What these games offer me is more or less my idealized version of social interaction. Not only am I able to approach other people and engage them in conversation, all of my dialogue options are clearly laid out before me. If you choose the "wrong" options for a character they will react negatively and maybe even freeze you out of future conversations. Say all of the "right" things and they will continue to open up to you, their friendship perhaps eventually turning into flirtation or even sex. Social cues that are maddeningly elusive to me in real life are presented clearly and concisely, and any sense of rejection can be immediately remedied by simply reloading and trying again.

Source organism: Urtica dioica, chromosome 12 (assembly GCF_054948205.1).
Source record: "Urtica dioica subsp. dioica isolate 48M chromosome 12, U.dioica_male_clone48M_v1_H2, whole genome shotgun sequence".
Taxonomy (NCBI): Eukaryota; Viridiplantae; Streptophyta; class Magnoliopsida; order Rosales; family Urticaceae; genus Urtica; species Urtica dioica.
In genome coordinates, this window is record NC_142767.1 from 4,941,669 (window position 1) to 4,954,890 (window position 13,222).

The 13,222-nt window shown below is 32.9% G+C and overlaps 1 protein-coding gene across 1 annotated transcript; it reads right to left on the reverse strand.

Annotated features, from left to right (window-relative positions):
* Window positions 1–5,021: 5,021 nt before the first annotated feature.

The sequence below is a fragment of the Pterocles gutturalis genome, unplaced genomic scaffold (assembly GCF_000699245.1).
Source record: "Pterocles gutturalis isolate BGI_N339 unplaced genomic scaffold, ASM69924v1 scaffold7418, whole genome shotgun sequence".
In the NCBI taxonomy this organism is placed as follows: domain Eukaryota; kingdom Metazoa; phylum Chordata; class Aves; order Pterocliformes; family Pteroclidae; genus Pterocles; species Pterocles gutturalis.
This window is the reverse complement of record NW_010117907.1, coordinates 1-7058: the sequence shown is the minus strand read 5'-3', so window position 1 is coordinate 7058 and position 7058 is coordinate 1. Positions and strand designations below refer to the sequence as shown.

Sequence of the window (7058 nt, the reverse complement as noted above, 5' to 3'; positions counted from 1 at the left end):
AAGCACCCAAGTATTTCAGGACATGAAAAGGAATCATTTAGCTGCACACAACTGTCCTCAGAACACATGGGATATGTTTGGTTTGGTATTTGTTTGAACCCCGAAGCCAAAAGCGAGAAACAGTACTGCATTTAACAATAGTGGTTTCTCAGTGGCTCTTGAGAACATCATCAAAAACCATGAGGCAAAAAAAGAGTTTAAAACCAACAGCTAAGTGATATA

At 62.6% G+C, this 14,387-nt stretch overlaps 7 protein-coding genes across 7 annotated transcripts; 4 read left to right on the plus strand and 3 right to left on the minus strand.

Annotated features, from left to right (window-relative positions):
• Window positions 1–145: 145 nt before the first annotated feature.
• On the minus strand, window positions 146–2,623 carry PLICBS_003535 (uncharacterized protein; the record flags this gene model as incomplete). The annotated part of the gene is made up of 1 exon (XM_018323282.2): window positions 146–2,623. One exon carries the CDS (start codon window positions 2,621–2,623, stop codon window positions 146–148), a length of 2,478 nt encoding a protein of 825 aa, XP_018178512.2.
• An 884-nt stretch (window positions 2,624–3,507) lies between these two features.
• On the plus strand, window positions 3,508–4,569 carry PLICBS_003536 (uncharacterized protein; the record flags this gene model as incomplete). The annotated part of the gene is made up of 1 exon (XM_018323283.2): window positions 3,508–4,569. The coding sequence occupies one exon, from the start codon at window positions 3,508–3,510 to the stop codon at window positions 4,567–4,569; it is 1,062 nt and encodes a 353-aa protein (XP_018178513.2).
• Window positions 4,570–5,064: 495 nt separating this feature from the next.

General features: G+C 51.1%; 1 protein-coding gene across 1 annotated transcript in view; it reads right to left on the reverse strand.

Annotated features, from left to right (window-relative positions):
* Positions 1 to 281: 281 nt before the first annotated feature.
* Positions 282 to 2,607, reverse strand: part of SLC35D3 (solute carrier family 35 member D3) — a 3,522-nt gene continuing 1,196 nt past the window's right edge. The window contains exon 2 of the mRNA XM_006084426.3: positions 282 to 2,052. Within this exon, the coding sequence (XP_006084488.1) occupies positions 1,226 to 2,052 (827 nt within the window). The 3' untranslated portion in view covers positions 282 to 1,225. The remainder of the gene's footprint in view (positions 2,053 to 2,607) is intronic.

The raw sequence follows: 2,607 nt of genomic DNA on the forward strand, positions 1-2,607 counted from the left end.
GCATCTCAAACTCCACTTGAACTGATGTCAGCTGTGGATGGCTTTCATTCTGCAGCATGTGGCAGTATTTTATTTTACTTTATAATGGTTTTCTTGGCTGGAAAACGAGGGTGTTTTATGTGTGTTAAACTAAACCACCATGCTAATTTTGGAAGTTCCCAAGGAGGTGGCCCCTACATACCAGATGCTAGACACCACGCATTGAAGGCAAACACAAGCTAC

I'd like to think that I've actually learned something from these games, that in some way they've served to supplement my real life social interactions instead of replacing them. I'm not going to lie, I've actually visualized a Mass Effect-style conversation wheel in my head when I've been stuck for an appropriate response in real-life conversations - and weirdly enough, it's worked for me. (As far as I can tell. Which is admittedly not far.) I feel as if my social skills have improved greatly in the last few years; maybe it's because I've been corralled with the same small cohort of students for the last couple of years, maybe it's because I've started to reach out to others through online multiplayer games and message boards, or maybe - just a little bit - it's due in some very small part to the "practice" I've gotten from playing my favorite games.

Dragon Age image by Desiree Matas via DeviantArt.